Monday 15 December 2014

A Victorian Pence Jug

I have just knitted a little pence jug from a Victorian pattern.  Useless (at least I haven't thought of a use for it yet) but very charming and decorative.   The pattern came from a little book that John bought for me at the York Antiquarian Book Fair - The Knitter's Friend by Mrs Hope.  The book is not dated, but I think it must be 1847 or 1848 - there is an ad in the back for Hope's Protective Labels for directing passenger luggage (a fascinating read in its own right), that quotes several favourable newspaper notices, all dated 1847.

Illustration of pence jug from The Knitter's Friend
I have seen several patterns for pence jugs from 19th century publications, and we have several actual pence jugs in the Knitting & Crochet Guild collection, so I decided to try this pattern.  The first question  was what yarn and needles to use.  The pattern specifies size 18 needles and "German wool".  Size 18s are about 1.25mm, and I do have a set of four, in steel, that I think are pre-First World War - I wrote about them here.  But I don't think I can knit with them.  And "German wool" obviously doesn't just mean "wool from Germany" but had a specific meaning - possibly the same as "Berlin wool".  But in either case I don't know what the modern equivalent would be, and anyway there would be no point in finding yarn that needs to be knitted on size 18 needles if I can't manage that.

The pattern suggests using four different colours of yarn - like many of the pence jugs I have seen, combining a few shades of one colour is a feature of the design.  So I thought of some of the space dyed yarns that are available now.  A pence jug will only use a small amount of each colour (the finished jug weighs about 10g.), so I thought that with the right yarn there would be a long enough stretch of each colour for the jug - effectively treating one ball of multi-coloured yarn as lots of mini-skeins, each of just one colour.

I chose Zauberball sock yarn, in the Oktoberfest colourway.  (Which is actually made in Germany, and so in that sense is "German wool", after all.)  It can be separated into six distinct colours so I decided to use them all (why not?) - one for each of the ridges in the body of the jug, and then repeating one for the neck and another for the rim and handle.  I knitted it on 2mm. needles, so that the fabric is quite dense - it needs to stand up by itself.

I reduced the number of stitches to compensate for the fact that I was using larger needles and presumably thicker yarn.  The pattern doesn't say what the finished size should be, and the jugs in the KCG collection vary quite a bit, but I think my finished jug is probably about right - it's just over 7 cm tall.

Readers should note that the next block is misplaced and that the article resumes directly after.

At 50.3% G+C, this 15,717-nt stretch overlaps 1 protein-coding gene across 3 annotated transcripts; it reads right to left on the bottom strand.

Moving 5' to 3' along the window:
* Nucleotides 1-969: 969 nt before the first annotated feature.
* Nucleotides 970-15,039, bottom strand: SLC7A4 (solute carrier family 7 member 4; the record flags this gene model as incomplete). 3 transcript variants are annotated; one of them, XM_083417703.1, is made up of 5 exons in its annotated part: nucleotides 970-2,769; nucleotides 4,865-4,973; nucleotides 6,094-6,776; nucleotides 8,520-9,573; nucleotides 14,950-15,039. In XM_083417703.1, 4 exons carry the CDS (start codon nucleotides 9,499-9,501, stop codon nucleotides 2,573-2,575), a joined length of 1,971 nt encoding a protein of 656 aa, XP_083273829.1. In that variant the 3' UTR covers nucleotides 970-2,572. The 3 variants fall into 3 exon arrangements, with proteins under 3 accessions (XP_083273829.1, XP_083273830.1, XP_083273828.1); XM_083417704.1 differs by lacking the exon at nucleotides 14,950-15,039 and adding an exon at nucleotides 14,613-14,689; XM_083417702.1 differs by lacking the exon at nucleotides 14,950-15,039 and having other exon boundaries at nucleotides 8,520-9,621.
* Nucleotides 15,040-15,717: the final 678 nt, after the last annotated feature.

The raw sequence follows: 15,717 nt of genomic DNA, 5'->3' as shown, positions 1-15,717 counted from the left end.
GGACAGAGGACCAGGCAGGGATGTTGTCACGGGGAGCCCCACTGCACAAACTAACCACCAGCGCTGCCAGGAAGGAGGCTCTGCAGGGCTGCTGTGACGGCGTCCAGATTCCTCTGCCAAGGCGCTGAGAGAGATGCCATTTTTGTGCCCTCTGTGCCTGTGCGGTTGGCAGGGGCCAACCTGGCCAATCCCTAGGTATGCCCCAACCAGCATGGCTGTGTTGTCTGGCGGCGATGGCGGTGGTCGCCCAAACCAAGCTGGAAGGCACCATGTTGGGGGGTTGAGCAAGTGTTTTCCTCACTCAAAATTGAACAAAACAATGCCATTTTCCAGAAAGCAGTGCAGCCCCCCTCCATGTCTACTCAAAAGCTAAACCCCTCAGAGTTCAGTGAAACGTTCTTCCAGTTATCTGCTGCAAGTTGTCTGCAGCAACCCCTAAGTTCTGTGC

What did the Victorians use pence jugs for?  I think if you  had asked one they would have said (translated into modern parlance): "To put pennies in, dummy."   But beyond that, it's not at all clear. Some patterns, like this one, have a flat base, and appear to be intended to stand on a flat surface - like a jug, in fact.   But others were not designed to stand up by themselves and seem to be intended more as a purse for putting in a pocket or a handbag. Perhaps a jug like mine stood on a mantelpiece, as a combination of an ornament and a place to keep money.

The photo of the jug at the top shows it alongside some Victorian pennies.  They are 3cm in diameter - marginally bigger than a £2 coin.  And judging by the fact that in 1914, the suffragettes were calling for a minimum wage of 6d (six pence) an hour for women (see here), a penny would be roughly equivalent to at least £1 now.  A jug full of pennies would be a significant amount of money.

The pennies do easily go into the jug, by the way - the neck of the jug is in double rib and very stretchy.  In fact, the whole design is an object lesson in how different stitches behave.  The ridges around the body are alternate bands of stocking stitch and reverse stocking stitch, which gives it enough rigidity to stand up.  The neck is done on the same number of stitches, but the double rib pulls it in to create that elegant curve.  The only shaping is to create the lip of the jug, by adding extra stitches in a V-shape.   The rim and handle are all done in stocking stitch: the rim pulls the neck of the jug out again, and because the knit side is inside, the rim curls over to that side.  The handle is just an extension of the rim, on a small number of stitches; because a strip of stocking stitch naturally curls inwards from the sides, the handle is nicely rounded, even though it's just a flat strip of knitting.  

A satisfying (and quick) knit.   I'll put it on the mantelpiece and admire it, until I think of a use for it.

Thursday 11 December 2014

This Year's Books

Last night, one of my book groups had our annual Christmas dinner, and exchanged Christmas cards.  As is by now traditional (i.e. I have done it for the past three years), I made a card showing the books that we have read this year.